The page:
It doesn’t stand upright, but the Westwater Large Rolling Duffel from Fishpond does stand up to rain, rough terrain, or most anything else that expedition luggage might face. The PVC outer shell repels water, and the main-compartment zipper is water-resistant. The wheels are lugged and larger than you’ll find on most rolling luggage, so it pulls easily off pavement. There are a few useful pockets inside and one on the outside, a back stiffener, and a retractable handle. It’s a sporty bag, yet capable of enduring significant mishandling. But it’s the duffel’s ability to minimize aggravation that earns it a Gray’s Best. First, it weighs only 8½ pounds, which helps reduce fretting about what to pack or what not to pack. Stuff it with 41 pounds’ worth of gear, clothes, and necessities, and you’ll still clear the 50-pound weight restriction most airlines charge for a “handling fee.” Second, it opens more like a trunk than like a duffel. Instead of a big mouth on one end or a zipper bisecting the top, the Large Rolling Duffel’s opening runs around three sides. When it’s open, the top lifts and falls back to reveal the bag’s contents, into all four corners, reducing all that digging common with large-capacity duffels. If sporting travel is on your itinerary, you need this bag.


ImageGarmin Delta Sport
I recently upgraded my dog collars and now run Garmin Alpha 100s on all my pointing dogs. While this unit is fantastic in the field, I wanted something a bit more compact for my yard work. So I jumped at the chance to test-drive a new Garmin Delta Sport. The unit is compact, lightweight, easy to operate, and can be used to train up to three dogs at a time. It offers 18 levels of momentary and continuous stimulation as well as both a tone and a vibration setting. The collar offers five correction configurations, which enables you to select the option best suited to your dog’s temperament. Another new feature incorporated into this collar is Garmin’s new BarkLimiter technology, which gives you the power to target and correct unwanted barking without the fear of overcorrection. When you purchase a Garmin Delta Sport, you’re essentially buying both an e-collar and a bark collar in the same unit. This collar is 100 percent waterproof, comes with long-lasting rechargeable lithium-ion batteries, and is designed to be effective on all breeds of dogs. I was looking for a good all-purpose collar, and I’ve found that in the Garmin Delta Sport.   —Chad McClure 




ImageBlazer Products Eagle Butane Lighter   
A windproof, waterproof lighter isn’t a new concept. The market is populated with a wide variety of such lighters, but many are too bulky for easy carry, or they’re constructed of fragile plastics that stop working when you need them most. The construction and performance of Blazer’s Eagle Butane Lighter counter all that. Its slim profile and rounded edges ride comfortably in a pants pocket, and its metal casing and parts withstand both abuse and frequent use. Its windproof properties are handy when you need to light a campfire on a cold, windy night, or even when you just want to light a pipe without rolling up the windows. Further, the Eagle can take a dunking. One morning, while fishing the shoals of the Savannah River, I found some shallow current and dropped the lighter in the water. It hit with a splash and settled about 18 inches to the bottom. I made a few casts and returned to the lighter, popped it open, pressed the trigger, and a flame shot out as always. I’ve since tested it on longer submersions, and it’s always fired up immediately. Months later, it’s still firing away.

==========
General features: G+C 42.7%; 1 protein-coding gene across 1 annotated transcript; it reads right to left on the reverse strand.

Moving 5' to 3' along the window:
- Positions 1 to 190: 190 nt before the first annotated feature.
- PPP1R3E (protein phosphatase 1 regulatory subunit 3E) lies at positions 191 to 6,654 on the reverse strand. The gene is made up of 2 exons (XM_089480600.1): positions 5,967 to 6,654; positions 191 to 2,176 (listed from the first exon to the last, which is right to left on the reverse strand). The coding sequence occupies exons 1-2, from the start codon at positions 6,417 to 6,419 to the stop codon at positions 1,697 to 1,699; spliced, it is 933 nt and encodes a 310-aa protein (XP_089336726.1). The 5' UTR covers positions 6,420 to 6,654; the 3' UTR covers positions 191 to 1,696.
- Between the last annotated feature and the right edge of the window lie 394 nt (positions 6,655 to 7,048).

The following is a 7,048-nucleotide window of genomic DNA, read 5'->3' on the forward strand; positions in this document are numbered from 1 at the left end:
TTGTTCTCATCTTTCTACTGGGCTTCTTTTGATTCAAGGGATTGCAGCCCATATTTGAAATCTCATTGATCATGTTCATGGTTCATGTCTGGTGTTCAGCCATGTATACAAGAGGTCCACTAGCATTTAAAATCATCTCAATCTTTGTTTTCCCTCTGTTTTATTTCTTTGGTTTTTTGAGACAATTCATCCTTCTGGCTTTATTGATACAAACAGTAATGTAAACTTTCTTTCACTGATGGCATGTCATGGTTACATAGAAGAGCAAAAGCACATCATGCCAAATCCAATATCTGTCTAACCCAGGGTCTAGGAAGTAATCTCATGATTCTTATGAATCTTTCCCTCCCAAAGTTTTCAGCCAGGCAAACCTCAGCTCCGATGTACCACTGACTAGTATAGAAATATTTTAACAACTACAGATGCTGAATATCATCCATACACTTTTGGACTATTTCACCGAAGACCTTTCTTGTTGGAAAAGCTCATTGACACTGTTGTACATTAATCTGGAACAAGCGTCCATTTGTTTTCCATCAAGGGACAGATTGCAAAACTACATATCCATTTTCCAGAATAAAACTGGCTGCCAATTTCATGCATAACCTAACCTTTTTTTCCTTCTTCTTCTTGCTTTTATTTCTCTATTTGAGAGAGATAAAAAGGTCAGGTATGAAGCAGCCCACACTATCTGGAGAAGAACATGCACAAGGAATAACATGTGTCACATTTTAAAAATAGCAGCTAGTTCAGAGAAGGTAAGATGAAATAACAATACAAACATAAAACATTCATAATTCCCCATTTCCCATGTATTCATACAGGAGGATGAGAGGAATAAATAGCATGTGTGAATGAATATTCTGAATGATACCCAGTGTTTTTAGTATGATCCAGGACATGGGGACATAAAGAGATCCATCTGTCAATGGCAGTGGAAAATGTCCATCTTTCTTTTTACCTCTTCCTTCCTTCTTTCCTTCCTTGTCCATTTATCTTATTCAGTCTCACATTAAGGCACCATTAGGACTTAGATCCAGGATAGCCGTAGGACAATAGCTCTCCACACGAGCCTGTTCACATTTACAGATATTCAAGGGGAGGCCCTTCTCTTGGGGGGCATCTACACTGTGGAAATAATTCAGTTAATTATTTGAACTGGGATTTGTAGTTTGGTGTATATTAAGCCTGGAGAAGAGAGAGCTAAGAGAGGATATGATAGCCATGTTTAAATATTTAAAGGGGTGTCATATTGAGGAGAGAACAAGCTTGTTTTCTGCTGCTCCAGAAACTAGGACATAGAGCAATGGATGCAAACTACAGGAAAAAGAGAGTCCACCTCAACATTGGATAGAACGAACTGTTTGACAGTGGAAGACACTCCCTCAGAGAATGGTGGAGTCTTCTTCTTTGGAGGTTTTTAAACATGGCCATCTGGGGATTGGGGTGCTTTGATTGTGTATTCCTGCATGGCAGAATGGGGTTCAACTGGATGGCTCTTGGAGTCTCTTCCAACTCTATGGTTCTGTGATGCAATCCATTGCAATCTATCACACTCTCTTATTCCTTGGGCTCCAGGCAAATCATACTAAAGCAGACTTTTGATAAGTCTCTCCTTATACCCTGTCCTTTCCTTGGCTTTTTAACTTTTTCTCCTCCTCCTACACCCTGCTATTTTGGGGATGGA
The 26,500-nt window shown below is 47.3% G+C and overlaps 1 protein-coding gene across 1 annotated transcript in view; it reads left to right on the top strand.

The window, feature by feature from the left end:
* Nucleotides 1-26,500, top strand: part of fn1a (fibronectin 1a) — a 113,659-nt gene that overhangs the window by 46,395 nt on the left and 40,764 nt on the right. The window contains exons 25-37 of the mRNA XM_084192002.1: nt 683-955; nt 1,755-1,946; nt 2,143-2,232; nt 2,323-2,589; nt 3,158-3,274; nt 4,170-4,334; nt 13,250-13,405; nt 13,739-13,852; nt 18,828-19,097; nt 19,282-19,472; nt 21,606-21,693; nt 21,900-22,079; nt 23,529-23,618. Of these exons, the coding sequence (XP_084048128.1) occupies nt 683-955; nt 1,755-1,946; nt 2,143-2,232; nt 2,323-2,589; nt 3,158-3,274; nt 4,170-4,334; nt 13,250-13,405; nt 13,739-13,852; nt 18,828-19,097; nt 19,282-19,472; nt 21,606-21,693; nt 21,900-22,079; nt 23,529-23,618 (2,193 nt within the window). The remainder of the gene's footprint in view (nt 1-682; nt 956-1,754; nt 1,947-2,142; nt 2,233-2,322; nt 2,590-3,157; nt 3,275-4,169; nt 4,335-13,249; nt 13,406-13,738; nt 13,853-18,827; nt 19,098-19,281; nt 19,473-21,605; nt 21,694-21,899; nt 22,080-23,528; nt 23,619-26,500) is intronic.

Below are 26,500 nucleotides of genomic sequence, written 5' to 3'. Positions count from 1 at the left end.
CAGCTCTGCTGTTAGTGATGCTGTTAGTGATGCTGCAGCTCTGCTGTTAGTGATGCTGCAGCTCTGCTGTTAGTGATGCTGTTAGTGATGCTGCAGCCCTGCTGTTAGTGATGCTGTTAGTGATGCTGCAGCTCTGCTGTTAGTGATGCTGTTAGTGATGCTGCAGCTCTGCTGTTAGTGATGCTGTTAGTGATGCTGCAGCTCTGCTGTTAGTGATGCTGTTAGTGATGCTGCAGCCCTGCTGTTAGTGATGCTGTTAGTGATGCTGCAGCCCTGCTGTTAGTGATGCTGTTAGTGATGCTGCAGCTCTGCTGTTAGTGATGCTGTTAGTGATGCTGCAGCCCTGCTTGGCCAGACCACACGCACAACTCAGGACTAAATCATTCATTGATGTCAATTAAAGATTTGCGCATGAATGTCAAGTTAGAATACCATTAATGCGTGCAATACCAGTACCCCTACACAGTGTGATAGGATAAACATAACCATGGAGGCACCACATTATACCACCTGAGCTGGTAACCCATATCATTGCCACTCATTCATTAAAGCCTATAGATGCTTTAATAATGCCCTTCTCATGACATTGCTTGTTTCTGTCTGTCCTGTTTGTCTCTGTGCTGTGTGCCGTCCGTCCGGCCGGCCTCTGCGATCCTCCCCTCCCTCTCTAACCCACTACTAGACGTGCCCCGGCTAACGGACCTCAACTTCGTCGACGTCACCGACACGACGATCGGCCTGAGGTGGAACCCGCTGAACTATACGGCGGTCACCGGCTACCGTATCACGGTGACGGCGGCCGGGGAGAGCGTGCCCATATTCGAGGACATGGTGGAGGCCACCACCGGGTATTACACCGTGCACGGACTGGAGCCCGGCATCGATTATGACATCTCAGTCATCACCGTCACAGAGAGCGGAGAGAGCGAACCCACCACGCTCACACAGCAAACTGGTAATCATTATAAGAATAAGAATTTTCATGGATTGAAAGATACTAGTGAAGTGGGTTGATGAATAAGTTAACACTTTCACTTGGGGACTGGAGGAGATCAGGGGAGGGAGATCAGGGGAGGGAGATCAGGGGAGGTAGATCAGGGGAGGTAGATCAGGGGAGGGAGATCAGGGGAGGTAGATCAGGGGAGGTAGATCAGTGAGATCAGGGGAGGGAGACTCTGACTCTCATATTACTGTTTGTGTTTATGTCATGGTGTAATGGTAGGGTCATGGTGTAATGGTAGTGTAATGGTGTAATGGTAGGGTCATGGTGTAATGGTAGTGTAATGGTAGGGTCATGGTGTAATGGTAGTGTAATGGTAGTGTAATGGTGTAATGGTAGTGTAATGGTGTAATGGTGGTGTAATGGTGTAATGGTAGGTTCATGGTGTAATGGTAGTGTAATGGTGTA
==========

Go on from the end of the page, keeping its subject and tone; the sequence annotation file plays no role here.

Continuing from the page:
ImageWhite River Knife and Tool Fillet Knife
Over the past few years, I’ve given Gray’s Best to fixed-blade skinning knives, a folding-blade skinner, and a pocketknife. I was thinking about skipping knives for a few years when Steve Walburn showed me the fillet knives from White River Knife and Tool. These knives are so handsomely constructed that they simply couldn’t be ignored. The handles, made of either cork or DymondWood (32 layers of birch veneer), look like something you’d see in a custom knife shop, and go a long way toward separating these fillet knives from the herd. Aesthetics, of course, are worthless if the function fails to follow, and the White River fillet knife excels at its function. The thin blade, made of 440C stainless, cuts a fine line between skin and meat while removing thick slabs from large-mouth bass. The blade not only holds a good edge but is also made of high-carbon steel that resists corrosion, which is a huge consideration for a tool meant to be used in a watery environment—especially if your quarry comes from the salt. In addition to its work on cleaning tables and around boats, this fillet knife will handle slicing duties in the kitchen with ease and unmatched style.